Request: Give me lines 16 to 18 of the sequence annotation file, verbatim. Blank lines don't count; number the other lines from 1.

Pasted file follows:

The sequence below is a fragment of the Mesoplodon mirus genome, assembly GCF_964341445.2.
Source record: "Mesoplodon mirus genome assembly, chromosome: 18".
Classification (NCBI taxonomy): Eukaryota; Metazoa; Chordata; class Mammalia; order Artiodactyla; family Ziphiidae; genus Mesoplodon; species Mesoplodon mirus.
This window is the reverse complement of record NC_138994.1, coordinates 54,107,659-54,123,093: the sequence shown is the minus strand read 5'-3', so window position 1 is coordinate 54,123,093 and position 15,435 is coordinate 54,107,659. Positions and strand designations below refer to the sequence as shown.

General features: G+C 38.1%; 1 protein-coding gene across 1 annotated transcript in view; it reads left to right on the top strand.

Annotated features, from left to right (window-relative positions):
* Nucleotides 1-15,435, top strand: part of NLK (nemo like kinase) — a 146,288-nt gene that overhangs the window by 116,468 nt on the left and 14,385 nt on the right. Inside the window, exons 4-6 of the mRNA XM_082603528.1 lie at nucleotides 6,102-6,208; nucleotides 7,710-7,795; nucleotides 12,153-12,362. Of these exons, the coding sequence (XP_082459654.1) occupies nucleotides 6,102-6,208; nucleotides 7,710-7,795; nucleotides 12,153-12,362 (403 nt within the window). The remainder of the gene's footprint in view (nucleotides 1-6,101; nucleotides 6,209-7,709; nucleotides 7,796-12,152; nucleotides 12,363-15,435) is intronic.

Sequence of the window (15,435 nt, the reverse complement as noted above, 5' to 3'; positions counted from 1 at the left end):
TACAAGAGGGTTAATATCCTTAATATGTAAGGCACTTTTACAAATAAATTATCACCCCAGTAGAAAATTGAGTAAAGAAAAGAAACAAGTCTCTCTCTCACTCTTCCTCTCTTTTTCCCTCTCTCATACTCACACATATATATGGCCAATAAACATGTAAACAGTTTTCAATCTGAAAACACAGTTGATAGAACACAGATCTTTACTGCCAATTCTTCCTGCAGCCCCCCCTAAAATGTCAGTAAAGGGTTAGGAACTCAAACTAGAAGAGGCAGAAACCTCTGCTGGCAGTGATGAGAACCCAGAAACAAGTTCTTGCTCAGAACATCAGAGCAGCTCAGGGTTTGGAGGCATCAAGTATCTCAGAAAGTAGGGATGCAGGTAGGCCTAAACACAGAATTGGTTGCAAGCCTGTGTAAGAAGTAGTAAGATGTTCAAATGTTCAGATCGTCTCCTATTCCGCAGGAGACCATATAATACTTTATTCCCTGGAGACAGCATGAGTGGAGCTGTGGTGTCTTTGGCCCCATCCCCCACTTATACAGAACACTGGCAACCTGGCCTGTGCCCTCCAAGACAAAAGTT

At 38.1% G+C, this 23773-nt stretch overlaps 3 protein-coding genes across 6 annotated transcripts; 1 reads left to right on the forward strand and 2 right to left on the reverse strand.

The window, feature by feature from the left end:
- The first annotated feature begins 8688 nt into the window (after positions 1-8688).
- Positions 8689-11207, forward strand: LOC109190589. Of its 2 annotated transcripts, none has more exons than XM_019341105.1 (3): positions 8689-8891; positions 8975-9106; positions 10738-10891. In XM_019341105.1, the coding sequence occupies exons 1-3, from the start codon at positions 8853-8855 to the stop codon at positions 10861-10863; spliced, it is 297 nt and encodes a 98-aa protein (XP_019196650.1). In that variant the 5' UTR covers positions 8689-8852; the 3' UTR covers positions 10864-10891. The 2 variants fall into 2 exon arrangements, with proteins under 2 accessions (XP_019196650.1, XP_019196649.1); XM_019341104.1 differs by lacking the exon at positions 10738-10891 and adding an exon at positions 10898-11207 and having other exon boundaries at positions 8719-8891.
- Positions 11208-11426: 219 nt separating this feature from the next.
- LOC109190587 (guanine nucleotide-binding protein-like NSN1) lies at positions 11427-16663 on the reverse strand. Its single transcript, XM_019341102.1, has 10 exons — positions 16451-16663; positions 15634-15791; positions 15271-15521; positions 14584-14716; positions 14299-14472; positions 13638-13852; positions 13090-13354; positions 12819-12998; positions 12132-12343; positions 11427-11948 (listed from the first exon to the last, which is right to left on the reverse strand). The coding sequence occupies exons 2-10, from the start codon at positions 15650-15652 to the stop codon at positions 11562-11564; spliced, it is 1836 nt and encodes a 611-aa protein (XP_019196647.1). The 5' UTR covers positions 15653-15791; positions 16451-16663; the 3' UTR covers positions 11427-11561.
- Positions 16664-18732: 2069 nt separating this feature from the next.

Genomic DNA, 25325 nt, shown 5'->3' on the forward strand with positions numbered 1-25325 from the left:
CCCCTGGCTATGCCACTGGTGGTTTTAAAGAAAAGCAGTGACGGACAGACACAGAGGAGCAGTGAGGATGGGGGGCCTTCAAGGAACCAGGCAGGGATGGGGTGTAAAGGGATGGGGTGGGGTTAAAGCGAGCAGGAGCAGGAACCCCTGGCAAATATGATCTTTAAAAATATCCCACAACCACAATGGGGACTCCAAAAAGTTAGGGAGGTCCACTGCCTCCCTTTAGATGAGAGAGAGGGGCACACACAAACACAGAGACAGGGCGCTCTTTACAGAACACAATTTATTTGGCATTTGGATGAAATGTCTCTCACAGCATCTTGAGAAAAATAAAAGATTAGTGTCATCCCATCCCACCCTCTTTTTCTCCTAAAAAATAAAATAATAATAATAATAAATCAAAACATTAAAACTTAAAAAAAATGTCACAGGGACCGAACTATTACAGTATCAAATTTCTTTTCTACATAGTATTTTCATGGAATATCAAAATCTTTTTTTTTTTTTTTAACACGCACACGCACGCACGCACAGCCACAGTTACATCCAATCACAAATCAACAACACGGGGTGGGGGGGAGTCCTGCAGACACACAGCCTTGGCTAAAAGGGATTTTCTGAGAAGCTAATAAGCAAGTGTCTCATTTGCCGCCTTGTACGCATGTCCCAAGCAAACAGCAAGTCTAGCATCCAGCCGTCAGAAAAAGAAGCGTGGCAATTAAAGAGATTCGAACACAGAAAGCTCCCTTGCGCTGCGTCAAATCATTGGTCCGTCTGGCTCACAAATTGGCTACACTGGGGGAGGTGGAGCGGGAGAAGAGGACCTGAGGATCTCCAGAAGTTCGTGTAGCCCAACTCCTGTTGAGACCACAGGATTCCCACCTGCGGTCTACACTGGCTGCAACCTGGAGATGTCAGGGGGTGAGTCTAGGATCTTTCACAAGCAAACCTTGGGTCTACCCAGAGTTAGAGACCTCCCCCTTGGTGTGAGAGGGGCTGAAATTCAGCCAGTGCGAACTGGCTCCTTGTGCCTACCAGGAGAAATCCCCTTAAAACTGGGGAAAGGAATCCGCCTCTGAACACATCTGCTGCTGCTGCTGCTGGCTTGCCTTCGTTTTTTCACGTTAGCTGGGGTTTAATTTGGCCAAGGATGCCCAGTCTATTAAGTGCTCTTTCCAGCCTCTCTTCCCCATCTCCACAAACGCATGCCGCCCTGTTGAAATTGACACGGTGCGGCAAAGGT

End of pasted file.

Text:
- Positions 16664-18732: 2069 nt separating this feature from the next.

Genomic DNA, 25325 nt, shown 5'->3' on the forward strand with positions numbered 1-25325 from the left:
CCCCTGGCTATGCCACTGGTGGTTTTAAAGAAAAGCAGTGACGGACAGACACAGAGGAGCAGTGAGGATGGGGGGCCTTCAAGGAACCAGGCAGGGATGGGGTGTAAAGGGATGGGGTGGGGTTAAAGCGAGCAGGAGCAGGAACCCCTGGCAAATATGATCTTTAAAAATATCCCACAACCACAATGGGGACTCCAAAAAGTTAGGGAGGTCCACTGCCTCCCTTTAGATGAGAGAGAGGGGCACACACAAACACAGAGACAGGGCGCTCTTTACAGAACACAATTTATTTGGCATTTGGATGAAATGTCTCTCACAGCATCTTGAGAAAAATAAAAGATTAGTGTCATCCCATCCCACCCTCTTTTTCTCCTAAAAAATAAAATAATAATAATAATAAATCAAAACATTAAAACTTAAAAAAAATGTCACAGGGACCGAACTATTACAGTATCAAATTTCTTTTCTACATAGTATTTTCATGGAATATCAAAATCTTTTTTTTTTTTTTTAACACGCACACGCACGCACGCACAGCCACAGTTACATCCAATCACAAATCAACAACACGGGGTGGGGGGGAGTCCTGCAGACACACAGCCTTGGCTAAAAGGGATTTTCTGAGAAGCTAATAAGCAAGTGTCTCATTTGCCGCCTTGTACGCATGTCCCAAGCAAACAGCAAGTCTAGCATCCAGCCGTCAGAAAAAGAAGCGTGGCAATTAAAGAGATTCGAACACAGAAAGCTCCCTTGCGCTGCGTCAAATCATTGGTCCGTCTGGCTCACAAATTGGCTACACTGGGGGAGGTGGAGCGGGAGAAGAGGACCTGAGGATCTCCAGAAGTTCGTGTAGCCCAACTCCTGTTGAGACCACAGGATTCCCACCTGCGGTCTACACTGGCTGCAACCTGGAGATGTCAGGGGGTGAGTCTAGGATCTTTCACAAGCAAACCTTGGGTCTACCCAGAGTTAGAGACCTCCCCCTTGGTGTGAGAGGGGCTGAAATTCAGCCAGTGCGAACTGGCTCCTTGTGCCTACCAGGAGAAATCCCCTTAAAACTGGGGAAAGGAATCCGCCTCTGAACACATCTGCTGCTGCTGCTGCTGGCTTGCCTTCGTTTTTTCACGTTAGCTGGGGTTTAATTTGGCCAAGGATGCCCAGTCTATTAAGTGCTCTTTCCAGCCTCTCTTCCCCATCTCCACAAACGCATGCCGCCCTGTTGAAATTGACACGGTGCGGCAAAGGT